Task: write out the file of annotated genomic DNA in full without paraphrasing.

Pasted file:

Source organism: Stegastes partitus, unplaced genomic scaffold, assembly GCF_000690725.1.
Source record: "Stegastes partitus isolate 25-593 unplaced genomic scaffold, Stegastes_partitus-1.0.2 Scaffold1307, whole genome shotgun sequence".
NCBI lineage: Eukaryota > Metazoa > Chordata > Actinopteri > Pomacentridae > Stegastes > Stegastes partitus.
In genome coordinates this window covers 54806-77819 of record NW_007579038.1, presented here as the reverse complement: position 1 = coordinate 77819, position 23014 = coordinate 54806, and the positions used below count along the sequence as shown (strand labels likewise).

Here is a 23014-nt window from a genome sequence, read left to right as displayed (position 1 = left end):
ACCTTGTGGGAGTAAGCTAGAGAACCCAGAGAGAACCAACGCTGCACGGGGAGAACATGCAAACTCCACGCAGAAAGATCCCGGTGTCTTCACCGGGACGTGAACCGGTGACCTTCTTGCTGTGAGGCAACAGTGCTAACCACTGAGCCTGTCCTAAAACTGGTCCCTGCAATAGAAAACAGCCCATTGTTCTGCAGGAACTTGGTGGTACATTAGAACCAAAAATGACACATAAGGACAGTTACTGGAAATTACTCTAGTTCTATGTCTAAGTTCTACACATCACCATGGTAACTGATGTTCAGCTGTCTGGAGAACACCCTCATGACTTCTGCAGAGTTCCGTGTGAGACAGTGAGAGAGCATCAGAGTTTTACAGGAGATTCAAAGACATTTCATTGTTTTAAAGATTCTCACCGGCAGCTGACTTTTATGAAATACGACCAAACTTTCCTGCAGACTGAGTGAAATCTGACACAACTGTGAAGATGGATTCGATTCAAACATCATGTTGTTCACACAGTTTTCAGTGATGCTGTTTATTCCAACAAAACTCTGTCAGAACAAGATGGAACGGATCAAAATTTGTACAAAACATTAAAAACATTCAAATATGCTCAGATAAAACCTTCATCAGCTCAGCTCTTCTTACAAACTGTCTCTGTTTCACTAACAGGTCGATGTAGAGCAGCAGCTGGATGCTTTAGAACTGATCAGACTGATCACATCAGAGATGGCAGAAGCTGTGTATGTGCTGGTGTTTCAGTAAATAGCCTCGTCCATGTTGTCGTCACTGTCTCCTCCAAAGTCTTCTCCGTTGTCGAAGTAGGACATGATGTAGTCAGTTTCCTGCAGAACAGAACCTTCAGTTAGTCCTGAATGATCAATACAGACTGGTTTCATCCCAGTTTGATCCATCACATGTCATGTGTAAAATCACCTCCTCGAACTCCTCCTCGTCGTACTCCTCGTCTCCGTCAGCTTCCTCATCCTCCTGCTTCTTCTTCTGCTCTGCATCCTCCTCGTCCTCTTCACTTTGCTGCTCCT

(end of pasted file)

Source organism: Stegastes partitus, unplaced genomic scaffold, assembly GCF_000690725.1.
Source record: "Stegastes partitus isolate 25-593 unplaced genomic scaffold, Stegastes_partitus-1.0.2 Scaffold1307, whole genome shotgun sequence".
NCBI lineage: Eukaryota > Metazoa > Chordata > Actinopteri > Pomacentridae > Stegastes > Stegastes partitus.
In genome coordinates this window covers 54806-77819 of record NW_007579038.1, presented here as the reverse complement: position 1 = coordinate 77819, position 23014 = coordinate 54806, and the positions used below count along the sequence as shown (strand labels likewise).

Here is a 23014-nt window from a genome sequence, read left to right as displayed (position 1 = left end):
ACCTTGTGGGAGTAAGCTAGAGAACCCAGAGAGAACCAACGCTGCACGGGGAGAACATGCAAACTCCACGCAGAAAGATCCCGGTGTCTTCACCGGGACGTGAACCGGTGACCTTCTTGCTGTGAGGCAACAGTGCTAACCACTGAGCCTGTCCTAAAACTGGTCCCTGCAATAGAAAACAGCCCATTGTTCTGCAGGAACTTGGTGGTACATTAGAACCAAAAATGACACATAAGGACAGTTACTGGAAATTACTCTAGTTCTATGTCTAAGTTCTACACATCACCATGGTAACTGATGTTCAGCTGTCTGGAGAACACCCTCATGACTTCTGCAGAGTTCCGTGTGAGACAGTGAGAGAGCATCAGAGTTTTACAGGAGATTCAAAGACATTTCATTGTTTTAAAGATTCTCACCGGCAGCTGACTTTTATGAAATACGACCAAACTTTCCTGCAGACTGAGTGAAATCTGACACAACTGTGAAGATGGATTCGATTCAAACATCATGTTGTTCACACAGTTTTCAGTGATGCTGTTTATTCCAACAAAACTCTGTCAGAACAAGATGGAACGGATCAAAATTTGTACAAAACATTAAAAACATTCAAATATGCTCAGATAAAACCTTCATCAGCTCAGCTCTTCTTACAAACTGTCTCTGTTTCACTAACAGGTCGATGTAGAGCAGCAGCTGGATGCTTTAGAACTGATCAGACTGATCACATCAGAGATGGCAGAAGCTGTGTATGTGCTGGTGTTTCAGTAAATAGCCTCGTCCATGTTGTCGTCACTGTCTCCTCCAAAGTCTTCTCCGTTGTCGAAGTAGGACATGATGTAGTCAGTTTCCTGCAGAACAGAACCTTCAGTTAGTCCTGAATGATCAATACAGACTGGTTTCATCCCAGTTTGATCCATCACATGTCATGTGTAAAATCACCTCCTCGAACTCCTCCTCGTCGTACTCCTCGTCTCCGTCAGCTTCCTCATCCTCCTGCTTCTTCTTCTGCTCTGCATCCTCCTCGTCCTCTTCACTTTGCTGCTCCT